Wednesday, May 8, 2013

Chicken or the Egg

In discussing Ivan Sigal's work The White RoadThe New York Times Lens Blog for Wednesday, May 8th makes an interesting point about the development of a photographic project. Mr Sigal is quoted as saying 'First images, then ideas'. To which I couldn't agree more. It's fine to have an area of interest to go after photographically, but in my own experience, when I cast about for an idea to pursue and make into a project I usually come up with over-intellectualized and/or superficial images because I'm not shooting from my gut. That's important for me. For my images to have impact, I need to feel the intensity and honesty of the moment so that it's transmitted into the photograph. When I 'go with the flow' of my guts over a period of time the collective story of the series of images evolves of it's own. If I don't honor that emotional impetus, my work becomes a sterile construct of my consciousness. The point of all this is that for quite a while I've been shooting on the streets of New York with no particular end in mind except to go where my feet take me and photograph what I respond to emotionally. Over time a body of work has evolved and taken shape that has now become more clearly structured. In Sigal's words 'first images, then ideas'. It works for me.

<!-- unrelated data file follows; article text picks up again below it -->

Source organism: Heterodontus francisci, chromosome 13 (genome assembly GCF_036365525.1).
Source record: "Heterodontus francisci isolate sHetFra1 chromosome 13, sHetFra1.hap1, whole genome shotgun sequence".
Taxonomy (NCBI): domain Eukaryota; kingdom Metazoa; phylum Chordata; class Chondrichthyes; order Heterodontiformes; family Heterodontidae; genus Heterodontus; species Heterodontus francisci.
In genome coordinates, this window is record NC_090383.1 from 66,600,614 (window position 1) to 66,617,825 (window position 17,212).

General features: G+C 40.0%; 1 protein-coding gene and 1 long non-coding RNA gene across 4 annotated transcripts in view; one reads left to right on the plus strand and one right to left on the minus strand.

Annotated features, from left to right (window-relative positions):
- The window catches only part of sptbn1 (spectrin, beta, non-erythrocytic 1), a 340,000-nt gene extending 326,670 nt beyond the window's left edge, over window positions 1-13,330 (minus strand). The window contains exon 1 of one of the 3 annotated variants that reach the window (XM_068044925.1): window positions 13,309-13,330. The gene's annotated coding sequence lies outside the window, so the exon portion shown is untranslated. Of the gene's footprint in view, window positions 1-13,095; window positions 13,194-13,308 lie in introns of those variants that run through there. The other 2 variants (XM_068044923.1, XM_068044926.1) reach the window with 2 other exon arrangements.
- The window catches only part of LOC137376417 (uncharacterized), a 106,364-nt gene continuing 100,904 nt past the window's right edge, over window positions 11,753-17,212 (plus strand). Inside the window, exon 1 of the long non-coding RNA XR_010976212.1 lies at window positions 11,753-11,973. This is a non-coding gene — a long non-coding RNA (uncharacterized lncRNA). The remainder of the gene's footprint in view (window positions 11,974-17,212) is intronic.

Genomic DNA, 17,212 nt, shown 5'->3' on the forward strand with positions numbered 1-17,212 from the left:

On another note, while it may not be a great idea to be out shooting in the noonday sun - heavy shadows, strong contrast, and all that - sometimes when I'm walking around a photo just begs to be taken. I sure hope the guy survived this lady's wrath.

Tuesday, May 7, 2013

What's Up With That?

I spend a lot of time in Manhattan. The pickings for street shooting are so abundant  there that every time I come out of Penn Station I hear midtown calling to me. Sometimes I go for a long walk - usually about three miles - uptown, downtown, crosstown. And sometimes I find a good spot, sit, and watch the parade go by. The stores on Fifth Avenue are an abundant source of characters for me. But one thing I don't understand - maybe it's my ancient sensibilities - is the attraction for people to stand in line outside the Abercrombie & Fitch store just to get in and pay an outrageous price for cloth stitched together in China. I might expect it on a weekend when there's lots of tourists and weekend shoppers from out of town, but during the week? Could it be the scantily clad models they have walking around the selling floor?

That seems so crass, but then again, so are the shoppers that wait in line, to wit: